It was all going so well for Salem bin Ghadayer. The Emirati, the world’s 95th ranked trainer, sits seventh in the UAE championship, with 26 winners, a whopping 16 more than he managed in his previous best season. On the way, there’s been high-level success already this year, courtesy of Heavy Metal in the G2 Maktoum Challenge Round 1 and G3 Firebreak Stakes, as well as Montsarrat in the listed Jebel Ali Stakes.
It could all count for very little, however, if a year’s ban – currently on hold pending an appeal – is enforced.
The suspension was imposed after one of his runners, High On Life, a seven-year-old son of Invincible Spirit owned by Sheikh Hamdan bin Mohammed Al Maktoum, son of Dubai’s ruler Sheikh Mohammed, tested positive for Ketamine, Norketamine and Dehydronorketamine after winning a race at Jebel Ali in late January.
Bin Ghadayer has lodged an appeal, and has been granted a ‘stay of proceedings’, allowing him to continue running horses for the time being, including at this week’s Super Saturday meeting, when his strong team will be spearheaded by Heavy Metal.
A ‘black day’ at Jebel Ali
A lively, forceful character, the former top endurance rider (pictured left) has issued a robust defence, believing the positive test to have been due to cross-contamination from when another of his horses, G2 winner and stable favourite Frankyfourfingers collapsed midway through an earlier race in the same Jebel Ali card. The horse was later euthanized and his jockey, Royston Ffrench, is still sidelined due to the leg and elbow injuries he suffered.
“The 26th of January is a black day for me,” said Bin Ghadayer in typically earnest fashion. “Frankyfourfingers fell down on the track and High On Life ran two races later, when they found the Ketamine in High On Life. To be honest, I don’t even know what this medicine is used for, but they said to make them sleep, and they said they used it with Franky but it appeared in High On Life.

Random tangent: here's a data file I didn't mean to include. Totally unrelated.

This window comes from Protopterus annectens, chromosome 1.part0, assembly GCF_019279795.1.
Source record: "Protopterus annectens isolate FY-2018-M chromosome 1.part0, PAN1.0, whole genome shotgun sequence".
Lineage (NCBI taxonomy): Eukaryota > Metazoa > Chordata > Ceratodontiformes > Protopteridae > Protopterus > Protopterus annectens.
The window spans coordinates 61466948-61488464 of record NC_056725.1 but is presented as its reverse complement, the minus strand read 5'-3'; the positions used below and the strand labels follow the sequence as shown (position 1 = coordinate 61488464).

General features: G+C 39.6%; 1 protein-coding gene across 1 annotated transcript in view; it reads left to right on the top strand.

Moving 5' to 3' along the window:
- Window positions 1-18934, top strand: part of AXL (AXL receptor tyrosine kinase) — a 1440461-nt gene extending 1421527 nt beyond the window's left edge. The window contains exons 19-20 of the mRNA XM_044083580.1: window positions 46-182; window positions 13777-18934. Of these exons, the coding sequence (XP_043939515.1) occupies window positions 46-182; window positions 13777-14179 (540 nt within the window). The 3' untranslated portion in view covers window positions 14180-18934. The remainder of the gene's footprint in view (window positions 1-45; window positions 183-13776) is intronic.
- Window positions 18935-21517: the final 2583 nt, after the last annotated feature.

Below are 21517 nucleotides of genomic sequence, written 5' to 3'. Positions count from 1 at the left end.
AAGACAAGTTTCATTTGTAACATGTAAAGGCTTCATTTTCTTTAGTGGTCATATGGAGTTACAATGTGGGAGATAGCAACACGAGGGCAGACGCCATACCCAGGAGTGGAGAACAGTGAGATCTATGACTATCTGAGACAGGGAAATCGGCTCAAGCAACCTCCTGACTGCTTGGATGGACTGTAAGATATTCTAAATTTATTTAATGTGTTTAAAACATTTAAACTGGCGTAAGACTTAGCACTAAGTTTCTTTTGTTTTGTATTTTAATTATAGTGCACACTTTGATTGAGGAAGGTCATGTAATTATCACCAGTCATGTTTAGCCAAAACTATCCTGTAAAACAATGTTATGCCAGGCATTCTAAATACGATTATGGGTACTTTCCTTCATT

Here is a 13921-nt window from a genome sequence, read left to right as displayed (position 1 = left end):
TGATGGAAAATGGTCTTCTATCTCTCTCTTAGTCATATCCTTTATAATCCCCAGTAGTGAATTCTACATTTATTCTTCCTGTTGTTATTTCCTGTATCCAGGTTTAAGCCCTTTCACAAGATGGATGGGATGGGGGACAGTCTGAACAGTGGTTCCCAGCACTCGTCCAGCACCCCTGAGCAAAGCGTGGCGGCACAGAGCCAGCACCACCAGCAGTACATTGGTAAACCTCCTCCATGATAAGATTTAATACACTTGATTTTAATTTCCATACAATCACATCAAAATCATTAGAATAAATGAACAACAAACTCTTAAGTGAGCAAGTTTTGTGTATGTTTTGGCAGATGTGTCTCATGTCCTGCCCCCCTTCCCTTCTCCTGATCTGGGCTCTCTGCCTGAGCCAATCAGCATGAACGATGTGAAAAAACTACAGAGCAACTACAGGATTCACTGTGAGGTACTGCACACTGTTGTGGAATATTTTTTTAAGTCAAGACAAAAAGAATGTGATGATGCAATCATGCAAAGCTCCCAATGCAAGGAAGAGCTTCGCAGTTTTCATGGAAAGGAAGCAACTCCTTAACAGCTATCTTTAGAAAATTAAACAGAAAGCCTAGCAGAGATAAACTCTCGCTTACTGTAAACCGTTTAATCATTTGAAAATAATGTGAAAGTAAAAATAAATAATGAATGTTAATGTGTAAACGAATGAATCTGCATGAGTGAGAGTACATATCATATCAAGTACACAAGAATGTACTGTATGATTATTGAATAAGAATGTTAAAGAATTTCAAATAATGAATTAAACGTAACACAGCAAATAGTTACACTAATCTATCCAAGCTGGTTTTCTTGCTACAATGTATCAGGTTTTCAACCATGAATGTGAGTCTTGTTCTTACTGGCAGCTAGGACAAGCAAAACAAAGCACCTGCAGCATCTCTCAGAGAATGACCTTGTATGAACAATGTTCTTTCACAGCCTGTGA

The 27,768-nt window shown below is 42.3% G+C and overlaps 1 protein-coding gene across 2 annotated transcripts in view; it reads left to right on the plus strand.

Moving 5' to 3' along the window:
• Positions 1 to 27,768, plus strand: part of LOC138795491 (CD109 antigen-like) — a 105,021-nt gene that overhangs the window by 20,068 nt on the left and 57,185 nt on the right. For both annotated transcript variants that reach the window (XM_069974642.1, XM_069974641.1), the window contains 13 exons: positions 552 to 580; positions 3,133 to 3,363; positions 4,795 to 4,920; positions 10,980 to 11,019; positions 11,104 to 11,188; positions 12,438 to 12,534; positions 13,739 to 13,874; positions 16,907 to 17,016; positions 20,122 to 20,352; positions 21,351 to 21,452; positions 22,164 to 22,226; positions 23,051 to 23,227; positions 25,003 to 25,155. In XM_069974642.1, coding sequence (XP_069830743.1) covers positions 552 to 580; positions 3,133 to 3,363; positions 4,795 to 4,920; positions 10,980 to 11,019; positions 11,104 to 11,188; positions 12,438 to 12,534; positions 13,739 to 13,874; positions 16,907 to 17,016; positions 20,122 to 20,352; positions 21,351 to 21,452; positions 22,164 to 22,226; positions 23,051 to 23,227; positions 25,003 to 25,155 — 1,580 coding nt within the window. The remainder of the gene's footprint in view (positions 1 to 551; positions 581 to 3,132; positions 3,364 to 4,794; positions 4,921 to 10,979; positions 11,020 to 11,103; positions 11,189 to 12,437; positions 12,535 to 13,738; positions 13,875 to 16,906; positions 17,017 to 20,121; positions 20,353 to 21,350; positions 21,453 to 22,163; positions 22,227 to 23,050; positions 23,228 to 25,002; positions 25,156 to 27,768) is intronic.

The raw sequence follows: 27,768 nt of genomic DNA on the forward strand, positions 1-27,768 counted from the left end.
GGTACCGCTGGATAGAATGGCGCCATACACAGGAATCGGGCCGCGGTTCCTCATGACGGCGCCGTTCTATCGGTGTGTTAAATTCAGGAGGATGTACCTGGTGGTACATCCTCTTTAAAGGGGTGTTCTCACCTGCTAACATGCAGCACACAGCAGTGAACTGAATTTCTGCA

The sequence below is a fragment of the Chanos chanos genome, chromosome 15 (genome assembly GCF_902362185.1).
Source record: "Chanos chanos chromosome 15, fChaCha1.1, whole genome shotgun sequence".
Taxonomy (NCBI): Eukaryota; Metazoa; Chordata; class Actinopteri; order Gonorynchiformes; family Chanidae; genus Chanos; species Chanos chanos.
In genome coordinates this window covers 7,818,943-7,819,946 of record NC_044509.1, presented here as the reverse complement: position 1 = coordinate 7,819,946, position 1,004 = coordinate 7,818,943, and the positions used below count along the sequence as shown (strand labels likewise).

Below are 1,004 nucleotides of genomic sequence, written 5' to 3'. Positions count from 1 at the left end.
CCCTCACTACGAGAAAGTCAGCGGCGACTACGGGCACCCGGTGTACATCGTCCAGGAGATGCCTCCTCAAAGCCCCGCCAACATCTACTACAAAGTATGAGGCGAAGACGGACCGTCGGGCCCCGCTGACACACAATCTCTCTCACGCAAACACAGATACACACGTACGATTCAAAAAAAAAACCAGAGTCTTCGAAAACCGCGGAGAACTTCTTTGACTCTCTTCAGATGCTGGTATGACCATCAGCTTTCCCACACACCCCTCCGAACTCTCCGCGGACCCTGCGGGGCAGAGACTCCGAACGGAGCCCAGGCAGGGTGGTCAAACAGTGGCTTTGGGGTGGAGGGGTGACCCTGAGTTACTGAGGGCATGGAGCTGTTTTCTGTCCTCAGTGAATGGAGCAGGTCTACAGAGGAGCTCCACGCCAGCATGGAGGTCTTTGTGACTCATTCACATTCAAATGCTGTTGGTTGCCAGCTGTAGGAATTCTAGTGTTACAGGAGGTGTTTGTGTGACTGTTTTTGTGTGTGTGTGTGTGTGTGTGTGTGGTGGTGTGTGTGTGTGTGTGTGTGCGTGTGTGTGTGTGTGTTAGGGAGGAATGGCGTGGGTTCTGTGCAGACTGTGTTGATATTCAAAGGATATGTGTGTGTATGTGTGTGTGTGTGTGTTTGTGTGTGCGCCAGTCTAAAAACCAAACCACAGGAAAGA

“I read about it and it said it is administered by injection, or by touch, and High On Life was running with a tongue tie. Three people from my team, and myself, ran to be with Franky, and one member of my team was holding the medicine and helping the vet to give the medicine. Then, the same people went to saddle High On Life, who ran an hour later. Maybe it is bad management from my side, but I know that the horses from my stable are not leaving here with Ketamine in their system.
“Also, it’s appearing in the A sample, but the B sample was unconfirmed when it returned from [the laboratory in] France.”
Bin Ghadayer has plenty more arguments too, pointing to a hitherto clean record. “Why did the Ketamine appear that day, and not in the previous four years, and why would I use something to make them sleep and not to improve performance?” he asks. “I have full confidence in my team, but I have asked for appeal and we will go for that. We will leave it to the authorities to decide, it is their job to catch people, but for me, I will just continue and do my best.”
The case has tarnished Bin Ghadayer’s otherwise fine run since first taking out his flat training licence four years ago. He saddled his first G1 winner a year ago, when Long River won Maktoum Challenge Round 3 at Meydan. Such achievements are all the more remarkable given that he has only around ten per cent vision, relying on an acute sense of hearing, plus a large team of assistants.
Visiting his plush new Nad Al Sheba training base one morning, he could also be seen running his hands thoroughly over each horse, bringing in work riders to ask questions whenever he felt a knot or bump.
“For me, it’s not a problem,” he says about his eyesight. “I’ve been around horses my whole life and it’s not like I’m alone here. I have a very good team.”
That team could be set for a spell on the sidelines if Bin Ghadayer’s appeal is unsuccessful, and his remarkable story consigned to history – at least for 12 months.